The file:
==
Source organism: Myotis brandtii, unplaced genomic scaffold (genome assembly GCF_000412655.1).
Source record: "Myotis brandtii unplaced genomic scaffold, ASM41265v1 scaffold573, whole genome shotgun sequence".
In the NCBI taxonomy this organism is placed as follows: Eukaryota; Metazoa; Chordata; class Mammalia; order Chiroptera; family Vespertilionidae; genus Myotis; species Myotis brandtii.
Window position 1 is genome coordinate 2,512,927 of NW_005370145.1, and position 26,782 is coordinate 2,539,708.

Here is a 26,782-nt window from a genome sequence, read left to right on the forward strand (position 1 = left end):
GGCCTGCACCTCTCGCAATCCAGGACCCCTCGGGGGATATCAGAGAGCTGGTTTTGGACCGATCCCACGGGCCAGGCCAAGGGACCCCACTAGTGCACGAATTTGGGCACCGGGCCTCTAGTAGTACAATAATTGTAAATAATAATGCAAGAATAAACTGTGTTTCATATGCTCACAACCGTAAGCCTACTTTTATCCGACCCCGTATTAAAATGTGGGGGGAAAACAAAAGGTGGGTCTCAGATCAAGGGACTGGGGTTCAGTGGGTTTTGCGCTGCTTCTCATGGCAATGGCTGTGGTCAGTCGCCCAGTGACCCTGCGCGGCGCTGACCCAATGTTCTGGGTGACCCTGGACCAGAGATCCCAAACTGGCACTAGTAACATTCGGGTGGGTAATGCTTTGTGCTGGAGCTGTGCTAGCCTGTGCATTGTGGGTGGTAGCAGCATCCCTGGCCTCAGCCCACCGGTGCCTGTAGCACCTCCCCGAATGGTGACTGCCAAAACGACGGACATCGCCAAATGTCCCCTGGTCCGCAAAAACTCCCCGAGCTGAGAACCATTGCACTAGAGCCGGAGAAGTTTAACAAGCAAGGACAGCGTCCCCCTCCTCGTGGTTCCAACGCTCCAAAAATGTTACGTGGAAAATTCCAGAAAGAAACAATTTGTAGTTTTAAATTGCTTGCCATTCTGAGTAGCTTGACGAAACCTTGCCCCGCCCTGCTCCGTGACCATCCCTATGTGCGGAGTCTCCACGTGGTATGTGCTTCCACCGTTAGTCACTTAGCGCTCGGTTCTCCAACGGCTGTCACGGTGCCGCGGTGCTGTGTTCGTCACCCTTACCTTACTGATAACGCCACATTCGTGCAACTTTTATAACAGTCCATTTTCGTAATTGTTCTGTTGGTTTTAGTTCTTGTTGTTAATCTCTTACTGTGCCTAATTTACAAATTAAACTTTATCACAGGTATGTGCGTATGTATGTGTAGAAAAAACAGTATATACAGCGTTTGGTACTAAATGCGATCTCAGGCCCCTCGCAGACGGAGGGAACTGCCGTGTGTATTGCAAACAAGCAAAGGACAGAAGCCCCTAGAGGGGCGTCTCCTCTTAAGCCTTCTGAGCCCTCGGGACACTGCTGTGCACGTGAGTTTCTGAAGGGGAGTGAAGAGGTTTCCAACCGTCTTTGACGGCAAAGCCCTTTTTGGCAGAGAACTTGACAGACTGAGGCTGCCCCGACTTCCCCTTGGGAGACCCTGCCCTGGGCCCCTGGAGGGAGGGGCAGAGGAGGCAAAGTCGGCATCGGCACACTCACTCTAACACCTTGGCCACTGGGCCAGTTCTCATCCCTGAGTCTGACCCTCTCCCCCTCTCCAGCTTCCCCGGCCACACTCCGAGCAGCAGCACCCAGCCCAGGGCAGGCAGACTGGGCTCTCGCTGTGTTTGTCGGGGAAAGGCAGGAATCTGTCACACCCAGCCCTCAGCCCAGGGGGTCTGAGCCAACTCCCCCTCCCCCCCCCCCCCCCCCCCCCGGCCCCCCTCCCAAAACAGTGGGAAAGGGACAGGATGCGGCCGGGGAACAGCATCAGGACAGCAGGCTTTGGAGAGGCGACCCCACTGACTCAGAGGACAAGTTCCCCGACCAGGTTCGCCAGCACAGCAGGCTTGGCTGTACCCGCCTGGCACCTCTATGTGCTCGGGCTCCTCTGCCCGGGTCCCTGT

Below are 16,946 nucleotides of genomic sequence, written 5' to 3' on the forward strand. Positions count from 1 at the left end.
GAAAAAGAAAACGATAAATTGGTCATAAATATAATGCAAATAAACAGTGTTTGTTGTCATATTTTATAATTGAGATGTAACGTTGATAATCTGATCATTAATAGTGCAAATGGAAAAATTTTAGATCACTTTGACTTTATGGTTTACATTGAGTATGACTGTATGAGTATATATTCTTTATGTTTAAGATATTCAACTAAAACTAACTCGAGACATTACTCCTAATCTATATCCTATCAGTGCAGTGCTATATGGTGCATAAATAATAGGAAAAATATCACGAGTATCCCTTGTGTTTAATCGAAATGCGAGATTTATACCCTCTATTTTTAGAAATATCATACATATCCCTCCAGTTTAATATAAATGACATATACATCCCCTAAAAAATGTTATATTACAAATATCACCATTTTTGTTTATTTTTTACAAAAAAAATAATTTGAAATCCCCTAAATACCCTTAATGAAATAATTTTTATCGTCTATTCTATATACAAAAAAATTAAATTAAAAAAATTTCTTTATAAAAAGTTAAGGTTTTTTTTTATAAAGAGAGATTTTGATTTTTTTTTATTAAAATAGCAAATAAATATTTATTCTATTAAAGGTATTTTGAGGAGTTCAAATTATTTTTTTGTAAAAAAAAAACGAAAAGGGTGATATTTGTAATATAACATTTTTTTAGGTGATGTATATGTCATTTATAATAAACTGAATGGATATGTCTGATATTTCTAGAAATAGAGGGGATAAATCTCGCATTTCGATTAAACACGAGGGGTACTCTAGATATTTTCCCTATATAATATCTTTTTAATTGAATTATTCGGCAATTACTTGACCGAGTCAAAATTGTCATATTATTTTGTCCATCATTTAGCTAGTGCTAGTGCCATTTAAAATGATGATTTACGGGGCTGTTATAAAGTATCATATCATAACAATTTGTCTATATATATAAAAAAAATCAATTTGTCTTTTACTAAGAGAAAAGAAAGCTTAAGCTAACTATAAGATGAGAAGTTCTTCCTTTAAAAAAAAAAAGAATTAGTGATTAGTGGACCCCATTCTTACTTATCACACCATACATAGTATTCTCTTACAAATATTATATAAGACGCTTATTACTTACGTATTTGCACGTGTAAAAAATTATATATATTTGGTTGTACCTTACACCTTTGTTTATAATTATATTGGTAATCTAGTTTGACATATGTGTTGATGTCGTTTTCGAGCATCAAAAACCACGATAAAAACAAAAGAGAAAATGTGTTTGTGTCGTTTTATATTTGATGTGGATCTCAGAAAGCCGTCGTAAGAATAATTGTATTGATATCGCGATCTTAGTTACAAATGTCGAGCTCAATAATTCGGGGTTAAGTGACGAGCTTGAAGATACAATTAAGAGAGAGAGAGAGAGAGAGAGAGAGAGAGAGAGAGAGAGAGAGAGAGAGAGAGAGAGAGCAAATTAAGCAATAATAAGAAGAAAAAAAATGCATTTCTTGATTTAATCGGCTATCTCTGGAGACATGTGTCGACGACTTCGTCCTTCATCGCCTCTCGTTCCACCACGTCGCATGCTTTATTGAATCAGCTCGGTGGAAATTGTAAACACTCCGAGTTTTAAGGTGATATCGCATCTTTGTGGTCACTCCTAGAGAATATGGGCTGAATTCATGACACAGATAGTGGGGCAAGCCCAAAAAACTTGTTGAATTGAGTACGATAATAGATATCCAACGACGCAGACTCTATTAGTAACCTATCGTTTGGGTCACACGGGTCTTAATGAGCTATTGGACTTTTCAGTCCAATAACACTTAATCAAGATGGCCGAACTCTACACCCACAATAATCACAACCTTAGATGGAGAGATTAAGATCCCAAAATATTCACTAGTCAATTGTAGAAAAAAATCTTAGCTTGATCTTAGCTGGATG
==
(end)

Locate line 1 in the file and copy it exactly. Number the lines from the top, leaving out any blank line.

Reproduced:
Source organism: Myotis brandtii, unplaced genomic scaffold (genome assembly GCF_000412655.1).